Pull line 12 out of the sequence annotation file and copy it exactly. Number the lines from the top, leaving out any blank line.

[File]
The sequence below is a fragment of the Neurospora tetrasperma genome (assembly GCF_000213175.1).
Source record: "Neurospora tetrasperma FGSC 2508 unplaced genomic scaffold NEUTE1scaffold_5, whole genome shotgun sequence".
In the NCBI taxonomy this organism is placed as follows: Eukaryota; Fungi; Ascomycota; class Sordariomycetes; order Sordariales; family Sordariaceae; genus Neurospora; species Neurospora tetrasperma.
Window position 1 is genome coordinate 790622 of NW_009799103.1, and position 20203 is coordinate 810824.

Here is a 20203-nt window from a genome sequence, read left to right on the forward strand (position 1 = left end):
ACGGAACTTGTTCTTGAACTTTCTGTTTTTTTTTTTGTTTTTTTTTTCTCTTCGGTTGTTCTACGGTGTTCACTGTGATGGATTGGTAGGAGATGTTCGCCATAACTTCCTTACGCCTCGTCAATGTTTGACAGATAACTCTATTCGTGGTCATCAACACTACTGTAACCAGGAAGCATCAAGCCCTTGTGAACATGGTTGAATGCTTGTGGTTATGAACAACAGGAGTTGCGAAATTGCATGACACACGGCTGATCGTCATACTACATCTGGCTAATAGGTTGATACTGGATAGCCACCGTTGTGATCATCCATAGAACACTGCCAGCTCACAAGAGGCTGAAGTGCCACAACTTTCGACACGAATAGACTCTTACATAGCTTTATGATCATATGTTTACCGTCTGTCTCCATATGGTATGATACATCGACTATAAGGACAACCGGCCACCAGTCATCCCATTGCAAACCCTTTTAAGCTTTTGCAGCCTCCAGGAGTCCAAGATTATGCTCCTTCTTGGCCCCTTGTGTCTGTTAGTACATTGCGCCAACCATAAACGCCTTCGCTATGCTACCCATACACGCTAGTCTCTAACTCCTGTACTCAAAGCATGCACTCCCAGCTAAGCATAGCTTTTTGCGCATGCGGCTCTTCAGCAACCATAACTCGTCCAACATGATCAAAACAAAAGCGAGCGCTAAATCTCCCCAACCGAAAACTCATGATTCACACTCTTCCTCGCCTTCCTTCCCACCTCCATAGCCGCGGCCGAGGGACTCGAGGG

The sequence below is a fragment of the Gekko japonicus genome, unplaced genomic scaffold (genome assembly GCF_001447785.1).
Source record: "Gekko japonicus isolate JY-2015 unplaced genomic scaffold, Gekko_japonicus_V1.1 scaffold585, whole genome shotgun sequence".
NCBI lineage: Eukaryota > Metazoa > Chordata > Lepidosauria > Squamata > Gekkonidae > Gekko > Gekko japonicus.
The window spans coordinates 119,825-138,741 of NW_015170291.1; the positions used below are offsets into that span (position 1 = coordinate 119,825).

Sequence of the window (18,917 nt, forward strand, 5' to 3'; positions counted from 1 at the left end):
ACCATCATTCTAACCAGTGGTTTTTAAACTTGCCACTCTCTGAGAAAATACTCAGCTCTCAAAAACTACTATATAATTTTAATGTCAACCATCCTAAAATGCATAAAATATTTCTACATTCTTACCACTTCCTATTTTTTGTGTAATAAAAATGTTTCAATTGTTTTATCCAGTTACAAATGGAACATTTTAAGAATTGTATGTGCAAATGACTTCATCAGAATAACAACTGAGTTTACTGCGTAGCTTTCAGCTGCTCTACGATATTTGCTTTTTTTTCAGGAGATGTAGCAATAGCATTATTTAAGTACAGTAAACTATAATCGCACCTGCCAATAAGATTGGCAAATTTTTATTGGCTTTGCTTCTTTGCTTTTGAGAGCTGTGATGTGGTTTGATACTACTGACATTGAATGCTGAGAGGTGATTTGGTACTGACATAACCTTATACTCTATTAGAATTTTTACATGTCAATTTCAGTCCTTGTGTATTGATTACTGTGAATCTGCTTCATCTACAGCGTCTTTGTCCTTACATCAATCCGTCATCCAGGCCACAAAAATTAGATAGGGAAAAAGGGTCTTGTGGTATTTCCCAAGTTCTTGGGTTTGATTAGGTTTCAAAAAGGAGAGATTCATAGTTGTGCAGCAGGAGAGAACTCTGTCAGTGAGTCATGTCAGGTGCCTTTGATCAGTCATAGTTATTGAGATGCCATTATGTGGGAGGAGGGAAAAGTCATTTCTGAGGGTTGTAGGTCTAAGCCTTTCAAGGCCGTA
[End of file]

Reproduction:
ACCATCATTCTAACCAGTGGTTTTTAAACTTGCCACTCTCTGAGAAAATACTCAGCTCTCAAAAACTACTATATAATTTTAATGTCAACCATCCTAAAATGCATAAAATATTTCTACATTCTTACCACTTCCTATTTTTTGTGTAATAAAAATGTTTCAATTGTTTTATCCAGTTACAAATGGAACATTTTAAGAATTGTATGTGCAAATGACTTCATCAGAATAACAACTGAGTTTACTGCGTAGCTTTCAGCTGCTCTACGATATTTGCTTTTTTTTCAGGAGATGTAGCAATAGCATTATTTAAGTACAGTAAACTATAATCGCACCTGCCAATAAGATTGGCAAATTTTTATTGGCTTTGCTTCTTTGCTTTTGAGAGCTGTGATGTGGTTTGATACTACTGACATTGAATGCTGAGAGGTGATTTGGTACTGACATAACCTTATACTCTATTAGAATTTTTACATGTCAATTTCAGTCCTTGTGTATTGATTACTGTGAATCTGCTTCATCTACAGCGTCTTTGTCCTTACATCAATCCGTCATCCAGGCCACAAAAATTAGATAGGGAAAAAGGGTCTTGTGGTATTTCCCAAGTTCTTGGGTTTGATTAGGTTTCAAAAAGGAGAGATTCATAGTTGTGCAGCAGGAGAGAACTCTGTCAGTGAGTCATGTCAGGTGCCTTTGATCAGTCATAGTTATTGAGATGCCATTATGTGGGAGGAGGGAAAAGTCATTTCTGAGGGTTGTAGGTCTAAGCCTTTCAAGGCCGTA